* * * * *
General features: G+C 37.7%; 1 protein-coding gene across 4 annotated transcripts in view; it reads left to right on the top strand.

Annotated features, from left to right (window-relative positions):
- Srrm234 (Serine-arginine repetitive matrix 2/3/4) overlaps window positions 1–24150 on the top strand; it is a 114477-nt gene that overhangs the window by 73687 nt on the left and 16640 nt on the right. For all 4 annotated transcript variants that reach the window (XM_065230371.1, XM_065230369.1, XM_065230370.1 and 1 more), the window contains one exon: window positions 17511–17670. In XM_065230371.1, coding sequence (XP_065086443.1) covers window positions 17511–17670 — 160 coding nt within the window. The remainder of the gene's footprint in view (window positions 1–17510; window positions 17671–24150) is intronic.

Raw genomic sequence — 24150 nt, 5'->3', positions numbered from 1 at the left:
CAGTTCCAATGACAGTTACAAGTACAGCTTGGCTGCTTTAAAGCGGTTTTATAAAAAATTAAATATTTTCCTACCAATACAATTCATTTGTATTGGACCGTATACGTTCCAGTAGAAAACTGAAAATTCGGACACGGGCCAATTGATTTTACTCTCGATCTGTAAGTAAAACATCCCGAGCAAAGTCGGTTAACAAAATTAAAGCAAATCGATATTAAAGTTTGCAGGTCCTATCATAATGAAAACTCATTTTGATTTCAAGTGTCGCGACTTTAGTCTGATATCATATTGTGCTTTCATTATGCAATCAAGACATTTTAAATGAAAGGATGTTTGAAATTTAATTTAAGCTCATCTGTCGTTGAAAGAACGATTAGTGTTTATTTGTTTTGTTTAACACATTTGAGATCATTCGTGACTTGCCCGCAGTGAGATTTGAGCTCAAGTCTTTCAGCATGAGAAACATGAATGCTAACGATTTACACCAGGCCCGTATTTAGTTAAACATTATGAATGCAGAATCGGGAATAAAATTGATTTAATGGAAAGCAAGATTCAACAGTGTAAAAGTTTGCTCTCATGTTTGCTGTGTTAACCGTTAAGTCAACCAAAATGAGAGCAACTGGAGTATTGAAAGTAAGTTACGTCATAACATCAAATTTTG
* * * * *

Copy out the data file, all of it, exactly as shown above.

General features: G+C 37.7%; 1 protein-coding gene across 4 annotated transcripts in view; it reads left to right on the top strand.

Annotated features, from left to right (window-relative positions):
- Srrm234 (Serine-arginine repetitive matrix 2/3/4) overlaps window positions 1–24150 on the top strand; it is a 114477-nt gene that overhangs the window by 73687 nt on the left and 16640 nt on the right. For all 4 annotated transcript variants that reach the window (XM_065230371.1, XM_065230369.1, XM_065230370.1 and 1 more), the window contains one exon: window positions 17511–17670. In XM_065230371.1, coding sequence (XP_065086443.1) covers window positions 17511–17670 — 160 coding nt within the window. The remainder of the gene's footprint in view (window positions 1–17510; window positions 17671–24150) is intronic.

Raw genomic sequence — 24150 nt, 5'->3', positions numbered from 1 at the left:
CAGTTCCAATGACAGTTACAAGTACAGCTTGGCTGCTTTAAAGCGGTTTTATAAAAAATTAAATATTTTCCTACCAATACAATTCATTTGTATTGGACCGTATACGTTCCAGTAGAAAACTGAAAATTCGGACACGGGCCAATTGATTTTACTCTCGATCTGTAAGTAAAACATCCCGAGCAAAGTCGGTTAACAAAATTAAAGCAAATCGATATTAAAGTTTGCAGGTCCTATCATAATGAAAACTCATTTTGATTTCAAGTGTCGCGACTTTAGTCTGATATCATATTGTGCTTTCATTATGCAATCAAGACATTTTAAATGAAAGGATGTTTGAAATTTAATTTAAGCTCATCTGTCGTTGAAAGAACGATTAGTGTTTATTTGTTTTGTTTAACACATTTGAGATCATTCGTGACTTGCCCGCAGTGAGATTTGAGCTCAAGTCTTTCAGCATGAGAAACATGAATGCTAACGATTTACACCAGGCCCGTATTTAGTTAAACATTATGAATGCAGAATCGGGAATAAAATTGATTTAATGGAAAGCAAGATTCAACAGTGTAAAAGTTTGCTCTCATGTTTGCTGTGTTAACCGTTAAGTCAACCAAAATGAGAGCAACTGGAGTATTGAAAGTAAGTTACGTCATAACATCAAATTTTG